Anybody who knows me knows that I am big on self-improvement. I pick up a lot from the lessons of Freemasonry. I also listen to a lot of Podcasts. Some of them are light podcasts on historical topics, but a lot of them are self-improvement (Art of Manliness, Tim Ferris Show, Art of Charm) and real estate education (Get Rich Education, Real Estate Guys, Bigger Pockets) and I pull a lot of platitudes from them that seem to stick. I posted about a bunch of them 2 years ago So, here are some of my more recently adopted maxims.
“Do the math and the math will tell you what to do.” Russel Gray of The Real Estate Guys
This is one that I get from the Real Estate Guys and also my good friend and mentor, Charles, who dropped some knowledge on me recently. This applies to any negotiation or deal, but I apply it to a BRRR (Buy, Rehab, Rent, Refinance) real estate strategy. When examining a deal, you have to plug numbers into your Bigger Pockets calculator (or other calculation device) to see how much to pay for the property for based on how much it will cost to do the rehab and how much you can safely pull out of it once the rehab is done. And don’t pay a penny more.
If you have taken the time to work all of these numbers out and you get to the bargaining table and the price goes beyond that point, you should just walk away.
Of course it’s not always that easy because there’s a lot of emotion involved, there’s the myth of sunken costs of time invested, and a whole host of distractions.
A good example of this was given to me by Charlie via anecdote. He was in a meeting with his client who was trying to sell his business. The client had carefully examined the books and the business, and had formulated a valuation of how much he thought the company was worth. When negotiations started, he saw his client getting caught up in the moment and was edging toward taking less money than his valuation. Charlie pulled his client aside and said (I paraphrase) “What about your calculations have changed from before this meeting to now?”
His client was ignoring the math screaming out to him to walk and if not for Charlie’s wise counsel, would have walked away from the table feeling pretty bad about taking less than his company was worth.
“Overestimate your costs and underestimate your profit.” Charlie
I’m sure this concept was not coined by my mentor and Masonic Brother Charlie, but he put it so succinctly that I felt I should use that phrasing. This is such a simple concept. Sometimes when analyzing a deal, it is so tempting to give your calculations slim enough margins to try to make the deal work on paper. “Oh, well, I can shave $4k off the budget if the roof ends up being fine for another couple of years,” or estimating that you will receive the high end of the rent range for that market. (I know, I’ve done this.)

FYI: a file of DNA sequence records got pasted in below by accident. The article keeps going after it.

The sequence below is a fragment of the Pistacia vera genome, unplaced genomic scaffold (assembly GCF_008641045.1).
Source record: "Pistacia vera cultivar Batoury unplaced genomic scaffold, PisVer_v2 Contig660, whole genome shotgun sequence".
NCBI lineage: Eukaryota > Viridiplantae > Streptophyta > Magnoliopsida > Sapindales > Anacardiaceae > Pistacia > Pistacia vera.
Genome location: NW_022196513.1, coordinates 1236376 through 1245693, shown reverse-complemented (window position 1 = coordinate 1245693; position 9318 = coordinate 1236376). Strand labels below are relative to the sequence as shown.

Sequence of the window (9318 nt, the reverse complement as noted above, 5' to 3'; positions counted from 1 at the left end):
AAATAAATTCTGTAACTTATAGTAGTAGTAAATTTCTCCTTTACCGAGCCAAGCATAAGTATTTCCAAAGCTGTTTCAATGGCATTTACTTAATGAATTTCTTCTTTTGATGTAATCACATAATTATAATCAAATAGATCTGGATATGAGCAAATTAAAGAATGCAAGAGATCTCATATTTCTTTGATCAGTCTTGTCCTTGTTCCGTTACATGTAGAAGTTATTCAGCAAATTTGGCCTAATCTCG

Do not do that. Avoid this line of reasoning at all costs.
If you use conservative estimates for your deal and it’s still a good deal, then if the worst case scenario happens you are still profiting. And when the best case scenario happens, you are all the more in profit.
“Be Willing to Walk Away”
This one is hard for me. How do you just walk away from something that you really want? I’ve definitely made boneheaded concessions because I wanted something so bad. Then there’s the flip side. There’s something that you don’t want all that much, but are kind of interested in, so you make a super low, almost ludicrously low (but still somewhat reasonable) offer and when they push back you just walk away.
Then, as you’re walking away, they say either they’ll take your price or counter-back at what is still a screaming deal… for something that you could have lived without in the first place. So you got a great deal!
The point isn’t to offer on things you don’t want, but to go ahead and make the low ball offer on something that you only want at really low price even if you don’t think they’ll take it.
So, to apply this to something that you do want, you just have to convince yourself that you can do without it. That will give you leverage at the negotiating table.
“Don’t count on motivation; count on discipline.” – Jocko Willink
I was listening to the Tim Ferris podcast while hanging blinds in one of the rentals and the guest was a ex-Navy Seal Jocko Willink (who is a super-human, FYI). One of the people who wrote into the show with questions asked how he stays “motivated.” To which he responded:
“Don’t count of motivation, count on discipline.”
And this totally rocked my world because we always see things about getting motivated and staying motivated, but “not being motivated” is just an excuse to be lazy or put off something hard or that you don’t want to do, but need to. It needs to get done, so you need discipline to hunker down and do it.